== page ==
Experts in experiments: How selection matters for estimated distributions of risk preferences

H.M. von Gaudecker, A.H.O. van Soest, E. Wengstrom

Research output: Contribution to journalArticleScientificpeer-review

18 Citations (Scopus)


An ever increasing number of experiments attempts to elicit risk preferences of a population of interest with the aim of calibrating parameters used in economic models. We are concerned with two types of selection effects, which may affect the external validity of standard experiments: Sampling from a narrowly defined population of students ("experimenter-induced selection") and self-selection due to non-response or incomplete response of participants in a random sample from a broad population. We find that both types of selection lead to a sample of experts: Participants perform significantly better than the general population, in the sense of fewer violations of revealed preference conditions. Self-selection within a broad population does not seem to matter for average preferences. In contrast, sampling from a student population leads to lower estimates of average risk aversion and loss aversion parameters. Furthermore, it dramatically reduces the amount of heterogeneity in all parameters.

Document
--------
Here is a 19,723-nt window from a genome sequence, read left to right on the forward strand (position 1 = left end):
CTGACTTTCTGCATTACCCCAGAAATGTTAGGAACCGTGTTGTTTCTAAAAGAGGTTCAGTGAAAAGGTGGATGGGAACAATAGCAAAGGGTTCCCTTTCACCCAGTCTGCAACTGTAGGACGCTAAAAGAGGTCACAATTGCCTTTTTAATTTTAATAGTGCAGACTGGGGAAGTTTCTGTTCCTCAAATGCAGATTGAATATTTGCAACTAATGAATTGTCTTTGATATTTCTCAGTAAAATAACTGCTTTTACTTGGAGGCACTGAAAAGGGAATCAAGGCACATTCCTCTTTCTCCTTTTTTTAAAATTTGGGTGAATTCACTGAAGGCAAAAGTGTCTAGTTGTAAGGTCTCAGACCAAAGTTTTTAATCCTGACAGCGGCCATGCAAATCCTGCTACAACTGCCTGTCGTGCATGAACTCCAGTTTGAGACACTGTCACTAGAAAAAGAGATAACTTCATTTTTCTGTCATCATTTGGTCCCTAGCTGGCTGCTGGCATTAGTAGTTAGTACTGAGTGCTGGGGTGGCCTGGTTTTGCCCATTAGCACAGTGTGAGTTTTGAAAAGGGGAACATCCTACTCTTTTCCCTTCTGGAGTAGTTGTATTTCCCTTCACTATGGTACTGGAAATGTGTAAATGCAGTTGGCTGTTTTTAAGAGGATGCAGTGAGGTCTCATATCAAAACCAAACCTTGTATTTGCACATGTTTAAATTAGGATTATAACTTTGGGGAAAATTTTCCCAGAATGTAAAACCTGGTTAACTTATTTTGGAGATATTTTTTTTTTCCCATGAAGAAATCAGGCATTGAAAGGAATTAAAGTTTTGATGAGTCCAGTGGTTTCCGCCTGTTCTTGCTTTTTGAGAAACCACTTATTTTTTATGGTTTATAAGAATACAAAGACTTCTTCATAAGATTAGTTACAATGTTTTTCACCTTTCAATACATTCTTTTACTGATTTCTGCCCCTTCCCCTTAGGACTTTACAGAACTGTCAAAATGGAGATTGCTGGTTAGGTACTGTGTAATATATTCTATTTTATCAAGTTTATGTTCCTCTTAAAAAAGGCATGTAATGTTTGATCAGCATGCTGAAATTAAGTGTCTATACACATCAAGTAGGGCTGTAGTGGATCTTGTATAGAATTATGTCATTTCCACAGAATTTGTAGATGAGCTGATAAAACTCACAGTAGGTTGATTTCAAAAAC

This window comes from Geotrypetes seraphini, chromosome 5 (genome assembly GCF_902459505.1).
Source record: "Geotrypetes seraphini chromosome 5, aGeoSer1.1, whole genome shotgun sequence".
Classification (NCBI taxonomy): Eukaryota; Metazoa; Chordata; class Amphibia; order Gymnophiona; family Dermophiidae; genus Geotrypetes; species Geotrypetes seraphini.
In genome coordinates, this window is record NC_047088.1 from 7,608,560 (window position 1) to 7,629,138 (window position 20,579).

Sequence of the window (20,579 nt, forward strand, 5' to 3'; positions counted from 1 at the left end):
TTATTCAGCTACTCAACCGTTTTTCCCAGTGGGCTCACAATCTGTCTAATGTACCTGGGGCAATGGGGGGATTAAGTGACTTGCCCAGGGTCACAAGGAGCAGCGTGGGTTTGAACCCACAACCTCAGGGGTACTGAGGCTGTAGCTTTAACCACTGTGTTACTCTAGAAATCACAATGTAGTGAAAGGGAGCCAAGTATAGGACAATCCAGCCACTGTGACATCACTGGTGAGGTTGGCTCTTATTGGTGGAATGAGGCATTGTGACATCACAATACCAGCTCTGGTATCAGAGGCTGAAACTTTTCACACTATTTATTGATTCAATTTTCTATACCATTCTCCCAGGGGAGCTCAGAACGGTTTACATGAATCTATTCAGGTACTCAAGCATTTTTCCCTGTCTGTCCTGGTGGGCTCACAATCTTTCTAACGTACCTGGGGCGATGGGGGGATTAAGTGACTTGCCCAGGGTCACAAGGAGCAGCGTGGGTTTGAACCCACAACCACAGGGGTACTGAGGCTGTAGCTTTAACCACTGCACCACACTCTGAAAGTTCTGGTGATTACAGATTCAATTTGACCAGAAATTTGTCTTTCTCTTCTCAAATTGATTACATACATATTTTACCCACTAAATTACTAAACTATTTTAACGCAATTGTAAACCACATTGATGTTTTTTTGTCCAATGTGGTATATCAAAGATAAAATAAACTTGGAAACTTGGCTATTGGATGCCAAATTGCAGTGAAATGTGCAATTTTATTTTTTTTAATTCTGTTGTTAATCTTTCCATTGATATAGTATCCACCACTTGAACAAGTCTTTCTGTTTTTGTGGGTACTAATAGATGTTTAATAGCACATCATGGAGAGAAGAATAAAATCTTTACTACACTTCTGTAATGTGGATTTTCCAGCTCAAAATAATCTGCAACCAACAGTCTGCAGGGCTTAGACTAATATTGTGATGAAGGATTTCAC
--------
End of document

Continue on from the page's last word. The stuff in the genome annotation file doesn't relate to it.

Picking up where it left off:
Original languageEnglish
Pages (from-to)159-190
JournalJournal of Risk and Uncertainty
Issue number2
Publication statusPublished - 2012


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